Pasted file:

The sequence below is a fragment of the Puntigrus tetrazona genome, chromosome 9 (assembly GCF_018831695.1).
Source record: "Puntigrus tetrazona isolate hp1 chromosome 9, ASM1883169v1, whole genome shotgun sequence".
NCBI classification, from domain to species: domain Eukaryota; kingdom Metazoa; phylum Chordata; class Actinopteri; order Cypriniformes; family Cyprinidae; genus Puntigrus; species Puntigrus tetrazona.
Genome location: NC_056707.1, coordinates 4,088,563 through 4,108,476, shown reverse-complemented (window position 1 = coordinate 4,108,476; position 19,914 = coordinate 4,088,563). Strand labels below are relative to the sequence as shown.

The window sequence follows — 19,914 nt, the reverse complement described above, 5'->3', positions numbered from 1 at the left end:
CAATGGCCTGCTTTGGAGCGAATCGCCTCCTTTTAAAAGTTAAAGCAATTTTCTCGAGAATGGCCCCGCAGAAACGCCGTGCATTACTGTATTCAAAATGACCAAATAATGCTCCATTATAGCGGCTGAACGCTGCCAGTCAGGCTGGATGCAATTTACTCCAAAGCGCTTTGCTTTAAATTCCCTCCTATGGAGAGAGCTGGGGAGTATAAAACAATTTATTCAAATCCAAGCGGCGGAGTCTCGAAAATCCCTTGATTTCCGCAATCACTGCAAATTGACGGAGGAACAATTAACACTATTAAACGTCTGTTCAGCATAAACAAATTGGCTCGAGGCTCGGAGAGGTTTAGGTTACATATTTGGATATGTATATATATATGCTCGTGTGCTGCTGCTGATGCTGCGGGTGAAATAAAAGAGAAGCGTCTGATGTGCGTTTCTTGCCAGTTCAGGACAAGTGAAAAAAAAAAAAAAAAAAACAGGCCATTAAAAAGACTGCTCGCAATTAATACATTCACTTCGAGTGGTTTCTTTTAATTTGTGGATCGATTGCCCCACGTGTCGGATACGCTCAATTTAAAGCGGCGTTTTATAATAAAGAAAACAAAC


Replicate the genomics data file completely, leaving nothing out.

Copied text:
The sequence below is a fragment of the Puntigrus tetrazona genome, chromosome 9 (assembly GCF_018831695.1).
Source record: "Puntigrus tetrazona isolate hp1 chromosome 9, ASM1883169v1, whole genome shotgun sequence".
NCBI classification, from domain to species: domain Eukaryota; kingdom Metazoa; phylum Chordata; class Actinopteri; order Cypriniformes; family Cyprinidae; genus Puntigrus; species Puntigrus tetrazona.
Genome location: NC_056707.1, coordinates 4,088,563 through 4,108,476, shown reverse-complemented (window position 1 = coordinate 4,108,476; position 19,914 = coordinate 4,088,563). Strand labels below are relative to the sequence as shown.

The window sequence follows — 19,914 nt, the reverse complement described above, 5'->3', positions numbered from 1 at the left end:
CAATGGCCTGCTTTGGAGCGAATCGCCTCCTTTTAAAAGTTAAAGCAATTTTCTCGAGAATGGCCCCGCAGAAACGCCGTGCATTACTGTATTCAAAATGACCAAATAATGCTCCATTATAGCGGCTGAACGCTGCCAGTCAGGCTGGATGCAATTTACTCCAAAGCGCTTTGCTTTAAATTCCCTCCTATGGAGAGAGCTGGGGAGTATAAAACAATTTATTCAAATCCAAGCGGCGGAGTCTCGAAAATCCCTTGATTTCCGCAATCACTGCAAATTGACGGAGGAACAATTAACACTATTAAACGTCTGTTCAGCATAAACAAATTGGCTCGAGGCTCGGAGAGGTTTAGGTTACATATTTGGATATGTATATATATATGCTCGTGTGCTGCTGCTGATGCTGCGGGTGAAATAAAAGAGAAGCGTCTGATGTGCGTTTCTTGCCAGTTCAGGACAAGTGAAAAAAAAAAAAAAAAAAACAGGCCATTAAAAAGACTGCTCGCAATTAATACATTCACTTCGAGTGGTTTCTTTTAATTTGTGGATCGATTGCCCCACGTGTCGGATACGCTCAATTTAAAGCGGCGTTTTATAATAAAGAAAACAAAC